In another paper of the same journal issue, Dr. Jean-Luc Boevé, Royal Belgian Institute of Natural Sciences, Diego Domínguez, Universidad Técnica Particular de Loja, Ecuador, and Dr David Smith, Smithsonian’s National Museum of Natural History, USA, publish an illustrated list of the wasp-related sawflies, which they collected from northern Ecuador a few years ago. They also provide a checklist of the country’s species.

In conclusion, the fifth paper, authored by Serbian scientists Dr Milana Mitrovic Institute for Plant Protection and Environment, and Prof Zeljko

The species Dolichogenidea xenomorph

Tomanovic, University of Belgrade, studies ways to extract DNA from dry parasitoid wasps from the natural history archives decades after their preservation. In their work, they make it clear that such projects are of great importance for future taxonomic and conservation research, as well as agriculture.

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The open access Journal of Hymenoptera Research is published bimonthly by the scholarly publisher Pensoft on behalf of the International Society of Hymenopterists.

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Original sources:

Boeve; J, Dominguez D, Smith D (2018) Sawflies from northern Ecuador and a checklist for the country (Hymenoptera: Argidae, Orussidae, Pergidae, Tenthredinidae, Xiphydriidae). Journal of Hymenoptera Research 64: 1-24. https://doi.org/10.3897/jhr.64.24408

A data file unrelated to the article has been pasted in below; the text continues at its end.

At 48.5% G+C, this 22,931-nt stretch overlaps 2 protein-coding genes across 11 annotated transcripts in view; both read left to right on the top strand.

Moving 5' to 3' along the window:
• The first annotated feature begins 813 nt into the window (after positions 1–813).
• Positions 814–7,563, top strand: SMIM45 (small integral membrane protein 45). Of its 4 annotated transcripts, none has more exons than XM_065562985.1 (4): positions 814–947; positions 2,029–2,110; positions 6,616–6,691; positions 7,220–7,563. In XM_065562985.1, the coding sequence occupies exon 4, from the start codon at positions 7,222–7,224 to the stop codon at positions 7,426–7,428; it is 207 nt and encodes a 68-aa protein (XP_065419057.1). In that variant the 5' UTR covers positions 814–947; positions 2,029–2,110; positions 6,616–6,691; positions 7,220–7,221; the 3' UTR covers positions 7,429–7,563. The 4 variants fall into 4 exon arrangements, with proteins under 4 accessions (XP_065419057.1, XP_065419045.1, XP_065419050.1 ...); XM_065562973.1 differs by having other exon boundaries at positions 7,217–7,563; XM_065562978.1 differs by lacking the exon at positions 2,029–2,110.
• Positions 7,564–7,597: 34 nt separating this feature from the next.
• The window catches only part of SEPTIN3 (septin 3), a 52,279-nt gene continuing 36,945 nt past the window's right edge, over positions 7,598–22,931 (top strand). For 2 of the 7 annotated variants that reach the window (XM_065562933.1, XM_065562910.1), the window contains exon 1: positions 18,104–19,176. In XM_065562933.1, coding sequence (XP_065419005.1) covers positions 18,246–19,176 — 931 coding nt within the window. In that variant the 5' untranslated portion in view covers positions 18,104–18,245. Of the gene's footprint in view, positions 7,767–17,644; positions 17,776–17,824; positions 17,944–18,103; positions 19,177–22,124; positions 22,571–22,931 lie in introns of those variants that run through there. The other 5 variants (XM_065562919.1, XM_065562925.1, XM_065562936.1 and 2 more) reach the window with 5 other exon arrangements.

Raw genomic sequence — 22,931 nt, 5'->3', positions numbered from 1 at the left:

Ridenbaugh RD, Barbeau E, Sharanowski BJ (2018) Description of four new species of Eadya (Hymenoptera, Braconidae), parasitoids of the Eucalyptus Tortoise Beetle (Paropsis charybdis) and other Eucalyptus defoliating leaf beetles. Journal of Hymenoptera Research 64: 141-175. https://doi.org/10.3897/jhr.64.24282

Fagan-Jeffries EP, Cooper SJB, Austin AD (2018) Three new species of Dolichogenidea Viereck (Hymenoptera, Braconidae, Microgastrinae) from Australia with exceptionally long ovipositors. Journal of Hymenoptera Research 64: 177-190. https://doi.org/10.3897/jhr.64.25219

Boeve; J, Dominguez D, Smith D (2018) Sawflies from northern Ecuador and a checklist for the country (Hymenoptera: Argidae, Orussidae, Pergidae, Tenthredinidae, Xiphydriidae). Journal of Hymenoptera Research 64: 1-24. https://doi.org/10.3897/jhr.64.24408

Mitrovic M, Tomanovic Z (2018) New internal primers targeting short fragments of the mitochondrial COI region for archival specimens from the subfamily Aphidiinae (Hymenoptera, Braconidae). Journal of Hymenoptera Research 64: 191-210. https://doi.org/10.3897/jhr.64.25399